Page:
Wednesday, June 11, 2008

Clinton's enemies list

WASHINGTON: Senator Hillary Rodham Clinton was gracious in her full-throated endorsement of Senator Barack Obama. But that does not mean all is forgiven by others in the Clinton universe.

For proof, look no further than Doug Band, chief gatekeeper to former President Bill Clinton.

Band keeps close track of the past allies and beneficiaries of the Clintons who supported Obama's campaign, three Clinton associates and campaign officials said. Indeed, he is widely known as a member of the Clinton inner circle whose memory is particularly acute on the matter of who has been there for the couple — and who has not.

"The Clintons get hundreds of requests for favors every week," said Terry McAuliffe, the chairman of Hillary Clinton's presidential campaign. "Clearly, the people you're going to do stuff for in the future are the people who have been there for you."

McAuliffe, who knows of Band's diligent scorekeeping, emphasized that "revenge is not what the Clintons are about." The accounting is more about being practical, he said, adding, "You have to keep track of this."

Band, who declined to comment, is hardly alone in tallying those considered to have crossed the former candidate or the former president in recent months by supporting Obama. As the Obama bandwagon has swelled, so have the lists of people Clinton loyalists regard as some variation of "ingrate," "traitor" or "enemy," according to the associates and campaign officials, who would speak only on condition of anonymity.

Philippe Reines, a spokesman for both Clintons, said neither kept any specific catalog of those believed to have wronged them. "There is no list," Reines said.

The lists maintained by supporters tend to be less formal documents than spoken diatribes, with offenders' names spat forth in rants, gripe sessions and post-mortems.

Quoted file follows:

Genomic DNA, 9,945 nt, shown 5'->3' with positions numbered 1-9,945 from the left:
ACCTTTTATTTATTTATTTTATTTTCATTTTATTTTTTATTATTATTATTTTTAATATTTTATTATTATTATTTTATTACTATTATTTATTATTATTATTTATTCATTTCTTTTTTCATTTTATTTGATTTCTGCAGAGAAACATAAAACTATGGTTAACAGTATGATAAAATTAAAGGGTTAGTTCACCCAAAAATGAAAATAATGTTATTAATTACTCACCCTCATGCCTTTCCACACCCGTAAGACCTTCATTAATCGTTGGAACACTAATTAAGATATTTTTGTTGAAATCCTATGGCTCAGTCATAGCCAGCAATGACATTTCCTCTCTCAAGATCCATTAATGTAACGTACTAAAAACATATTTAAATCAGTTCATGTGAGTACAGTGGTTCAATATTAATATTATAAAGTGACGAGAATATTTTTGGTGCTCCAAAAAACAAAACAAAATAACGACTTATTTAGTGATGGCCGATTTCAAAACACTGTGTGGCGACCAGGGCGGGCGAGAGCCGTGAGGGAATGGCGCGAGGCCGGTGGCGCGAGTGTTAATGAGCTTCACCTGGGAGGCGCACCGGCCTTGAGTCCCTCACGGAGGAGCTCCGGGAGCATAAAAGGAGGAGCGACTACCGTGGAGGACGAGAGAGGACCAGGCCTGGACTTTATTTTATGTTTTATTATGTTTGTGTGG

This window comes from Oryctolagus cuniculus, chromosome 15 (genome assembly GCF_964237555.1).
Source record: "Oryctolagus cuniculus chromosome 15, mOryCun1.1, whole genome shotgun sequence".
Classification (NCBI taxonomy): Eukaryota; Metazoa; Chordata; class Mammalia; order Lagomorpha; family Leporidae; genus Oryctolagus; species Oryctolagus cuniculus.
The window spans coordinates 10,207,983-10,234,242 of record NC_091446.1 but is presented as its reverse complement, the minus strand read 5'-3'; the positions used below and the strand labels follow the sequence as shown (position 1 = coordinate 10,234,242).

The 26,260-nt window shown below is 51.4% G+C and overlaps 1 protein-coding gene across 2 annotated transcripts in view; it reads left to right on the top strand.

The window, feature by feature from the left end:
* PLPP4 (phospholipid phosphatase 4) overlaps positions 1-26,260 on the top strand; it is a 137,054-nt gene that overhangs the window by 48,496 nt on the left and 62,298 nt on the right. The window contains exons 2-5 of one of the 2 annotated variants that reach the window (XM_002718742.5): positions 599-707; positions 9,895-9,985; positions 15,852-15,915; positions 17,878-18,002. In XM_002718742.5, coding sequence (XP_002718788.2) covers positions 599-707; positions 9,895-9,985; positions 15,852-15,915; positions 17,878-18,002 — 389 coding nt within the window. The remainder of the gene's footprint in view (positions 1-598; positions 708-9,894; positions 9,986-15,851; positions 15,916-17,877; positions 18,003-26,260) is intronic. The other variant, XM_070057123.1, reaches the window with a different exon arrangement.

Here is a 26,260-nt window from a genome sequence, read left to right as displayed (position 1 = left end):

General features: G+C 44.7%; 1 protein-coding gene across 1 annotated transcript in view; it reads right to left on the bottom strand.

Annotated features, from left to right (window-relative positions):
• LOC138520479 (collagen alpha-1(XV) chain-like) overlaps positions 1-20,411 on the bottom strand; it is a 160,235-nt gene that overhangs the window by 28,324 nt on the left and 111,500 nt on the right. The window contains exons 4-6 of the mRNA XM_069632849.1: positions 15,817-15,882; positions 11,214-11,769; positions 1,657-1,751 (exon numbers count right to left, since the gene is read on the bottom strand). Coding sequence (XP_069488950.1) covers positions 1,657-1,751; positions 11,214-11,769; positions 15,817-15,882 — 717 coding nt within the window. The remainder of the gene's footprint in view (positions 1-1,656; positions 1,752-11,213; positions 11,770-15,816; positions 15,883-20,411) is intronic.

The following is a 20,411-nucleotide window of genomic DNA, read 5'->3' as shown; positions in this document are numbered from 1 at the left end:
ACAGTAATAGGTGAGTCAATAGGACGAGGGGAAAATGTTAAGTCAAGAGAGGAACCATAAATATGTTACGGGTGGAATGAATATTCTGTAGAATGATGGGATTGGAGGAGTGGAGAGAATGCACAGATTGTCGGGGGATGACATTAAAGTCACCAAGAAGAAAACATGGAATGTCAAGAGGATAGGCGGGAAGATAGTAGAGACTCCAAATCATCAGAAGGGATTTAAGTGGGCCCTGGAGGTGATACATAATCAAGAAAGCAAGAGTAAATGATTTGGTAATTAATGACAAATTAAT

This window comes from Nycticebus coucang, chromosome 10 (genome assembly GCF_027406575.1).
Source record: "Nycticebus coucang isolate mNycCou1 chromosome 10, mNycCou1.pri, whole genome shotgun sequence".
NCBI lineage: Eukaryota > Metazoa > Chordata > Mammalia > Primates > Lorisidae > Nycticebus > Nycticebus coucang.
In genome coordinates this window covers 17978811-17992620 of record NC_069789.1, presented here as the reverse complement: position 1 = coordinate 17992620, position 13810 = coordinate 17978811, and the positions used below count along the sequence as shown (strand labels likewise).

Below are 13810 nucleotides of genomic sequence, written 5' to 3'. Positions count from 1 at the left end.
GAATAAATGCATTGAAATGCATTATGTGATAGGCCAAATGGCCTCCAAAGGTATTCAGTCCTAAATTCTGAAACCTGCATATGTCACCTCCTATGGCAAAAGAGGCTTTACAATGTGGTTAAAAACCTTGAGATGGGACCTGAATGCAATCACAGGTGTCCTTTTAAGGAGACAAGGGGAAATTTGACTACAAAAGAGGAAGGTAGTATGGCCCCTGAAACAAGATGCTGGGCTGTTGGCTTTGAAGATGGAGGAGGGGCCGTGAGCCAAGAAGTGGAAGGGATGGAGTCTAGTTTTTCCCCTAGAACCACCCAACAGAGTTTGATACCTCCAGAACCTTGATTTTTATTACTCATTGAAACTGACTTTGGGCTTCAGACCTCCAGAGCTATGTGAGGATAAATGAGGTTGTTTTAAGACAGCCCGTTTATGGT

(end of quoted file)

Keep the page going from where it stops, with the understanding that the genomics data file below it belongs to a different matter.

There is an enemies list and it is maintained by the Clintons and revenge is being planned. BUT, and this is a point I made early in this election season, how much revenge can be taken by people who have been rejected by their party and cast out of their leading positions?

If Hillary had been elected president, or even if she had gained the nomination, she would be in a position to do some serious damage to anyone who crossed her. And Bill as the former two-term president who had managed to put his wife in the Oval Office would also have enormous power to damage anyone who got on his wrong side. However the Oval Office fantasy has been lost and all the Clintons have left is a Senate seat and a Democrat party which is heaving a massive sigh of relief that they have finally gotten rid of the albatrosses from Arkansas.

Even the money that the Clintons control will begin to dry up now. After all what use will he be to Middle Eastern business interests, Asian criminal masterminds and the Red Chinese military and intelligence services if he is now viewed only as the has-been from Hope who was a big part of why his wife lost her bid for the nomination?

Bill Clinton is going to join Jimmy Carter in the land of ungracious presidential retirement. He won't go away but won't exercise any real power either. He will simply hang around the periphery of American governmental affairs constantly sticking his nose in where it isn't needed or wanted and doing more harm than good. All to the applause of an ever shrinking number of demented fanatical followers.

As for Hillary it will all depend on the deal she made with B. Hussein to pull out and not cause a riot at the convention. If she only gets her campaign debt paid off and a prime time speaking slot then she goes back to the Senate where she will no longer have to pretend to be a "moderate". In that case expect Barack Obama's "most left-wing" voting record to be shattered in the first session of the new congress.

Either way they are never again going to be what they once were.